Hezbollah slams German ban as ‘submission to America’s will’

The head of the Lebanese Hezbollah movement on Monday condemned the ban on Germany from his group as bending to American pressure and insisted that he was not active in the country.

On Thursday, Germany designated Hezbollah as a “Shiite terrorist organization”, while its security forces raided mosques and associations linked to the group.

In a televised speech, the head of Hezbollah, Hassan Nasrallah, described it as “a political decision which reflects Germany’s submission to the will of America and the pleasure of Israel”.

“When we say that we are not active in Germany, we are 100% honest,” said the head of the Iran-backed group.

Hezbollah was created in 1982 during the Lebanese civil war and waged a devastating war in 2006 with Israel.

The United States and Israel have long identified it as a terrorist group and have urged their allies to do the same.

Like the European Union, Germany has so far banned only the military wing of Hezbollah while tolerating its political arm, a major force in the Lebanese parliament.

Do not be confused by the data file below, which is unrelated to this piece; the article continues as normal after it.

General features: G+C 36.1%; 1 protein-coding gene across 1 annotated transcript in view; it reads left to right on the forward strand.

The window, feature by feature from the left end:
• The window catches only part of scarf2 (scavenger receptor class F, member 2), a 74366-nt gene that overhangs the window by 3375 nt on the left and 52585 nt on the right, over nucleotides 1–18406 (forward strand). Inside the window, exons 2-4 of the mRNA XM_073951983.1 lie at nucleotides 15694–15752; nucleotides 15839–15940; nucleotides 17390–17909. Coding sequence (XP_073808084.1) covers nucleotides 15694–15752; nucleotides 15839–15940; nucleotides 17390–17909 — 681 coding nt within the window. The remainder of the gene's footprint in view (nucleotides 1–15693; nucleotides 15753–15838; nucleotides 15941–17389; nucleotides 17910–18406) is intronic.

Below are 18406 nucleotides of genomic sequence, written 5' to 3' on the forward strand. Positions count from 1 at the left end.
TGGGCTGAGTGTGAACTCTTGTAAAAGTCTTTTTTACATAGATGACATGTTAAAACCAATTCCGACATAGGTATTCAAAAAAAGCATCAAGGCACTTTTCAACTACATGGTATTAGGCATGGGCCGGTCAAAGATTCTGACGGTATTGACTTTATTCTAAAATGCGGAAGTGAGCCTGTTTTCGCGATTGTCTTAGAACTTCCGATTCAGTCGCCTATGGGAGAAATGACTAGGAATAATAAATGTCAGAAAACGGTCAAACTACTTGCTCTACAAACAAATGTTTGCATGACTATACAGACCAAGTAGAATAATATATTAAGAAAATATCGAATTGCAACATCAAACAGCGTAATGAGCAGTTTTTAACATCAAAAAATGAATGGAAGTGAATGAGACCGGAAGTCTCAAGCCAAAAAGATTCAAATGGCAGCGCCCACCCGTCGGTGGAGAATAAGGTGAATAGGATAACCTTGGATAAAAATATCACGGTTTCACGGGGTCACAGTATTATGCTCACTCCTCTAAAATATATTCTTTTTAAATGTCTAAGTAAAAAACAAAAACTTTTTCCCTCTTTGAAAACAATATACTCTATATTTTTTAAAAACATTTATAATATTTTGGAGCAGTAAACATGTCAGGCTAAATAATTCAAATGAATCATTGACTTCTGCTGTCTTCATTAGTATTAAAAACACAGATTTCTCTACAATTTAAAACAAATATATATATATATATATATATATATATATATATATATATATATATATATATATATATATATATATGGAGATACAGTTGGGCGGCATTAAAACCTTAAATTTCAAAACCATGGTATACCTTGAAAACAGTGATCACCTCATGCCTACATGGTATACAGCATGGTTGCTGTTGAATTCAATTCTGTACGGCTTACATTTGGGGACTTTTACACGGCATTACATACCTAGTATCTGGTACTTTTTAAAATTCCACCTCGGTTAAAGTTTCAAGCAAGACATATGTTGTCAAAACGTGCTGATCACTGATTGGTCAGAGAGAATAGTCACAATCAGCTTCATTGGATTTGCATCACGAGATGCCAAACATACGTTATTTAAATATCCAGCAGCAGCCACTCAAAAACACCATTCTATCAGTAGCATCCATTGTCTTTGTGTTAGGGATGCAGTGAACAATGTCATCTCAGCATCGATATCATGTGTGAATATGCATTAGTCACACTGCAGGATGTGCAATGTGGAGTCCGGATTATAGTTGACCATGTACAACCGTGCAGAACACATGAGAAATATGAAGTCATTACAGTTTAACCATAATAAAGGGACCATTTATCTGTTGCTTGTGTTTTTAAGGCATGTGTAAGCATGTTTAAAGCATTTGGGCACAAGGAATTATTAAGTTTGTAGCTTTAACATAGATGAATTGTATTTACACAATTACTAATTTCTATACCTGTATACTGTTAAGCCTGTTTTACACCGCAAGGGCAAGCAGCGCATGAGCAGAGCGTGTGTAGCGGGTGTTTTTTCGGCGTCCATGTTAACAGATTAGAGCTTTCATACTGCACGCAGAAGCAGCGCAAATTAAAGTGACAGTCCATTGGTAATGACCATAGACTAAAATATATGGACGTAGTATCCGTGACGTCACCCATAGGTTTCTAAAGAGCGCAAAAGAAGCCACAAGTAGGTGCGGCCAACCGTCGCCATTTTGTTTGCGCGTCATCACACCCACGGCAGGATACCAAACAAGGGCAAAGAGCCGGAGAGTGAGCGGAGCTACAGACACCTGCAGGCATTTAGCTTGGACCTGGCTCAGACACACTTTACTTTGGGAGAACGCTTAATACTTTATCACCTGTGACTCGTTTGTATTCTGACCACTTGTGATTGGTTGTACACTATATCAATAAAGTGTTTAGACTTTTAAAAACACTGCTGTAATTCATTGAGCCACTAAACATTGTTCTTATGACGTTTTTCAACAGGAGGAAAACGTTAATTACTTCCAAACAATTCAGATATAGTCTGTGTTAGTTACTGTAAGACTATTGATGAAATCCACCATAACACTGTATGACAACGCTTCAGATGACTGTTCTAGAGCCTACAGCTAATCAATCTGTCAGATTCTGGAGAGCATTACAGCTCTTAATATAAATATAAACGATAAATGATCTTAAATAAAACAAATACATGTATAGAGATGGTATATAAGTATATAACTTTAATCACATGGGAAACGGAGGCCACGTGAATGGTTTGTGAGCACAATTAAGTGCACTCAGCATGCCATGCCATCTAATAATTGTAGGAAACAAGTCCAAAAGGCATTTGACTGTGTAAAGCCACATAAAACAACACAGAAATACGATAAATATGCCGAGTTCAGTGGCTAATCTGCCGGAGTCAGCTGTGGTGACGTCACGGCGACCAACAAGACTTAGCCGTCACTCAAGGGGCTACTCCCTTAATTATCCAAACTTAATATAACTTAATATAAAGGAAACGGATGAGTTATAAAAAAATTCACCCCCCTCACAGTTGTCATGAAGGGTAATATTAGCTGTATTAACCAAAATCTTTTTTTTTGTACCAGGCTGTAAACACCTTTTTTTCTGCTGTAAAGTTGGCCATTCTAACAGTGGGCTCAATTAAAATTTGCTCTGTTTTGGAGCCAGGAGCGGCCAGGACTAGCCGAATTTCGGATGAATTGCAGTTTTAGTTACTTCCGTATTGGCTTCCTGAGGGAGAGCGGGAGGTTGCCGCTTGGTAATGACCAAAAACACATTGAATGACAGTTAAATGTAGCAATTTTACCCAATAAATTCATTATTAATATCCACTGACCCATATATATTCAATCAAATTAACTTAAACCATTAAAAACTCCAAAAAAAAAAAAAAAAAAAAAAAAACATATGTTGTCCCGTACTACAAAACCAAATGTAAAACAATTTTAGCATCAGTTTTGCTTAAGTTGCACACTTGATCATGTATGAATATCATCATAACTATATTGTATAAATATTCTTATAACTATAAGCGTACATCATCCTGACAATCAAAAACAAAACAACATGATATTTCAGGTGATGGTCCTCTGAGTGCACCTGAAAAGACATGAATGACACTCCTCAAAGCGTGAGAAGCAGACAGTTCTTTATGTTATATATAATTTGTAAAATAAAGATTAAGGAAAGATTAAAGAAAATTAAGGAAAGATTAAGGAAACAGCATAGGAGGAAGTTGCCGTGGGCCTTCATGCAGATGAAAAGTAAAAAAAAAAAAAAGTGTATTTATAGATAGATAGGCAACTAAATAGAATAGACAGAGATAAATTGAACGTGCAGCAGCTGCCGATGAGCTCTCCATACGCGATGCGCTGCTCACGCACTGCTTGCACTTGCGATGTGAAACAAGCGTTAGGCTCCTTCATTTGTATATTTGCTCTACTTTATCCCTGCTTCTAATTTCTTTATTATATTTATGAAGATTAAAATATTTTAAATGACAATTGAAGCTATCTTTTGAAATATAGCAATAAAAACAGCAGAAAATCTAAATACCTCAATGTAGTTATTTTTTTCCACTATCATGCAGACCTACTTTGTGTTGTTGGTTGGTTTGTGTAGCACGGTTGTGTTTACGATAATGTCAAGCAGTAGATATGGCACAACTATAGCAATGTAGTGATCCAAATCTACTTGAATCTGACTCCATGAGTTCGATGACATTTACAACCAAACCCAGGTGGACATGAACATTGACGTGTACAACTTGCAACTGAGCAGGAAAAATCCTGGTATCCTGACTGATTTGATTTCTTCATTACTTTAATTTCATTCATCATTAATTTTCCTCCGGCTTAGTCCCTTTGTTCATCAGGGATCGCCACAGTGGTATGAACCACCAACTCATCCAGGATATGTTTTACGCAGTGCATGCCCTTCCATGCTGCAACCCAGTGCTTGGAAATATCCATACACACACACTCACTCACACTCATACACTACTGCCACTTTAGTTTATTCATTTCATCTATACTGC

Nasrallah said on Monday that he expected more EU countries to follow Germany’s lead.

The Hezbollah chief also condemned the German authorities for attacking mosques and associations linked to the group and called on the Lebanese government to protect its nationals in Germany.

The “big step forward” rescue plan

Nasrallah’s speech came days after the Lebanese government approved a long-awaited plan that was used to request an International Monetary Fund (IMF) program to help the country weather an acute economic crisis.

Responding to the crisis plan, Nasrallah said it was a “big and important step”. But he warned that any talks with the IMF must not blindly return the country to conditions it cannot bear.

Nasrallah said that local banks have made huge profits over the years and must now step in to help. He urged the government, which signed a request for assistance from the IMF last week, to find solutions for the weakening of the local currency and soaring prices.

(FRANCE 24 with AFP and REUTERS)